This is when I began to lose my shit. I’m pretty good at throwing a tanty over trivial things at the best of times but the ones I throw when I think my daughter may have been “accidentally” killed and then due to the waiver I had signed, relinquishing fault or liability from LINQ company, potentially “accidentally” overlooked in the tragedy telling department, evoked a tanty unlike any I have had before. WAY worse than when the Hilton at Universal City tried to stick me in a dirty, smoke smelling room.

Halfway through my hysterical rant a lovely American couple intervened and asked if I was the mother of the delightful Australian girl they had met up on the roof. Complimenting my children is always well received by myself, as I consider it to be a direct compliment to me (I made them after all) and works by immediately calming me down. They explained that half of the ride had been shut down (the half that Kylah had booked and paid for) and that that was the reason she had been stuck up on the roof for 93 minutes in the blazing sun with no water. They also said she was right behind them and should be down within minutes. The couple then complimented me on having such a charming daughter and said it had been a pleasure to spend the last hour and a half chatting with her. Worked a charm. My tantrum stopped.

Kylah came out soon after and was told LINQ said she could have a full refund. We just had to collect it from the box office. After queueing at the box office my unbridled rage again bubbled up and I began, what I felt was very restrained and strongly worded feedback. The poor boy at the box office immediately recognised that he was not going to be able to placate me and called in the big guns (manager) who offered me 4 free tickets on the High Roller (a big Ferris Wheel) and a full refund on her zip line. Even though the tickets were of no use to me (1/2 of my offspring are scared of heights) I gladly accepted so I could regift them to friends.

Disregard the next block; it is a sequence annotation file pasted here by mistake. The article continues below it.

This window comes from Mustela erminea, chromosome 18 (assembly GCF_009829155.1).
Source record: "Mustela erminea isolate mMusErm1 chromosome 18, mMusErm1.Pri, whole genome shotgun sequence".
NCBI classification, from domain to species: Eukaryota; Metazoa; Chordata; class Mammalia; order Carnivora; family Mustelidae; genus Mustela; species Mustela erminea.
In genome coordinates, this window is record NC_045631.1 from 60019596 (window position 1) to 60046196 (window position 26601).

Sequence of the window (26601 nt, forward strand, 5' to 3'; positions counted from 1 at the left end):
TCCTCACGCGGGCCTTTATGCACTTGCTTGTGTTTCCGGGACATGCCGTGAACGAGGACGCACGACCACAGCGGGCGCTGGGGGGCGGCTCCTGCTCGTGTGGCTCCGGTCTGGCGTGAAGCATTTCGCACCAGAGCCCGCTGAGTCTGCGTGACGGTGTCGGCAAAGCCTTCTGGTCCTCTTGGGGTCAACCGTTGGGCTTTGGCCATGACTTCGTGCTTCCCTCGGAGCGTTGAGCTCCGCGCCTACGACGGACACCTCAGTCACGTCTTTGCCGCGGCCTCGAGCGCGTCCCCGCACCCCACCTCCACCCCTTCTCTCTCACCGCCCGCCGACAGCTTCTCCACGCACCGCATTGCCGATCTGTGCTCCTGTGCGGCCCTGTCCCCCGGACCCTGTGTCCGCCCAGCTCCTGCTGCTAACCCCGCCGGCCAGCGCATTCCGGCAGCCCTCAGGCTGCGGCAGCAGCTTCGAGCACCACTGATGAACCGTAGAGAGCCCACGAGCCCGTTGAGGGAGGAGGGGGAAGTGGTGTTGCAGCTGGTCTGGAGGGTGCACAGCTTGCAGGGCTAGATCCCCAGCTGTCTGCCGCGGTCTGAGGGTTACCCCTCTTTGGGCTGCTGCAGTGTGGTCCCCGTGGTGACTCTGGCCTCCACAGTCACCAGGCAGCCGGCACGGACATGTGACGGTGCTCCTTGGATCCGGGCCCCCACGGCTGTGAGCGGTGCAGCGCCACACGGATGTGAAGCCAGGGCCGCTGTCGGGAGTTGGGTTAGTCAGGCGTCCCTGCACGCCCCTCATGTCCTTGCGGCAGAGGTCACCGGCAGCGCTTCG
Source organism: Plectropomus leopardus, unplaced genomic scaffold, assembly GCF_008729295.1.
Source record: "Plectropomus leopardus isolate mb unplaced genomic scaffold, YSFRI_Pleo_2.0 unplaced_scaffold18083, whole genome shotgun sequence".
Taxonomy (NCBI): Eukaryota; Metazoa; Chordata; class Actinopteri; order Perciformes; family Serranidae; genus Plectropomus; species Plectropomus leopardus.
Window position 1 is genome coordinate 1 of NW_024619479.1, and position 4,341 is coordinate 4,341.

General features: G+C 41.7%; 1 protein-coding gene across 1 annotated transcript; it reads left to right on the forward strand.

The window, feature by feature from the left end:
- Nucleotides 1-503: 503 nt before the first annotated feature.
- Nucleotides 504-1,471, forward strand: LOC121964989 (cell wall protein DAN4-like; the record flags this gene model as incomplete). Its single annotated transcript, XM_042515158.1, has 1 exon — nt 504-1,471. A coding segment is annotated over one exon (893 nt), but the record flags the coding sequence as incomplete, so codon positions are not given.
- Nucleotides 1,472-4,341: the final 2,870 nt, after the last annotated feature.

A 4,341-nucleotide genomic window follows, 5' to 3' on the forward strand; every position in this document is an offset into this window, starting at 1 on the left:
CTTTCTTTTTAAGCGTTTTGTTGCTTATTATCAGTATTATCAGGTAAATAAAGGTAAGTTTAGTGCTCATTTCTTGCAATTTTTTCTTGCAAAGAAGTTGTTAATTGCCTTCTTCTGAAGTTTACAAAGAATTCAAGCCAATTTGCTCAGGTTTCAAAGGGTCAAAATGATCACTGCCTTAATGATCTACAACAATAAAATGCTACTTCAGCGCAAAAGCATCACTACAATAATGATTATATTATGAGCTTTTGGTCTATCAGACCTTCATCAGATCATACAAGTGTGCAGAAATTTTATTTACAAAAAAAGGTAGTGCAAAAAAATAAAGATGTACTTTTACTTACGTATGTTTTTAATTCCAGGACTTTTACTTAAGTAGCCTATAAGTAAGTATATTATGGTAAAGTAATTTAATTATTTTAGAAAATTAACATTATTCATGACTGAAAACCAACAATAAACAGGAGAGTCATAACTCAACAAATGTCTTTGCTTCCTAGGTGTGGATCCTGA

Kylah and I Ubered it back to the hotel so I could take the other children for a swim at MGM before the good section of the hotel pool closed at 5pm. We made it back with 45 minutes to spare and the other children immediately donned togs and hightailed it down. MGM has a kind of river thing you float around, which the kids were excited to try out. In order to float on this river you have to hire a circle floaty thing – for $20 USD. I swear, MGM don’t miss a trick. I, of course, refused to pay.